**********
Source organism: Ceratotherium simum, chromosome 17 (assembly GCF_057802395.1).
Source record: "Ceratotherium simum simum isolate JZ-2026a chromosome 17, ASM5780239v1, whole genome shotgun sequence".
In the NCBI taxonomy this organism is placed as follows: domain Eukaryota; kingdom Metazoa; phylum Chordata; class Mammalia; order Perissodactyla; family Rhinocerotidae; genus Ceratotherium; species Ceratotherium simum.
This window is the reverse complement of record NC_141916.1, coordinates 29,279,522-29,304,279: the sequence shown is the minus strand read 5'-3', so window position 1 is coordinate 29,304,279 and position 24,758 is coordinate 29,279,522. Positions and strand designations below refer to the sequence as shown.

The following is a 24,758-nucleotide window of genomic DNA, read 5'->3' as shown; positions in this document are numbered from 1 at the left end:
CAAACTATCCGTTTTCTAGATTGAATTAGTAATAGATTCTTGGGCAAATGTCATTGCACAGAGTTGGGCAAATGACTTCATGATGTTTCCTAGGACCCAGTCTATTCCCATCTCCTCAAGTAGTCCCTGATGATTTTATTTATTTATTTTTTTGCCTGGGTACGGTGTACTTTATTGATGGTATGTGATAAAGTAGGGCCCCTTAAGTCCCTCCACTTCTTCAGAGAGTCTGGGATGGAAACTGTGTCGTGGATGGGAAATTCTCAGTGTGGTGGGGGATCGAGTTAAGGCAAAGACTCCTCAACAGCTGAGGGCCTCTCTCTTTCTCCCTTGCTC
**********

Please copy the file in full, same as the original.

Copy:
Source organism: Ceratotherium simum, chromosome 17 (assembly GCF_057802395.1).
Source record: "Ceratotherium simum simum isolate JZ-2026a chromosome 17, ASM5780239v1, whole genome shotgun sequence".
In the NCBI taxonomy this organism is placed as follows: domain Eukaryota; kingdom Metazoa; phylum Chordata; class Mammalia; order Perissodactyla; family Rhinocerotidae; genus Ceratotherium; species Ceratotherium simum.
This window is the reverse complement of record NC_141916.1, coordinates 29,279,522-29,304,279: the sequence shown is the minus strand read 5'-3', so window position 1 is coordinate 29,304,279 and position 24,758 is coordinate 29,279,522. Positions and strand designations below refer to the sequence as shown.

The following is a 24,758-nucleotide window of genomic DNA, read 5'->3' as shown; positions in this document are numbered from 1 at the left end:
CAAACTATCCGTTTTCTAGATTGAATTAGTAATAGATTCTTGGGCAAATGTCATTGCACAGAGTTGGGCAAATGACTTCATGATGTTTCCTAGGACCCAGTCTATTCCCATCTCCTCAAGTAGTCCCTGATGATTTTATTTATTTATTTTTTTGCCTGGGTACGGTGTACTTTATTGATGGTATGTGATAAAGTAGGGCCCCTTAAGTCCCTCCACTTCTTCAGAGAGTCTGGGATGGAAACTGTGTCGTGGATGGGAAATTCTCAGTGTGGTGGGGGATCGAGTTAAGGCAAAGACTCCTCAACAGCTGAGGGCCTCTCTCTTTCTCCCTTGCTC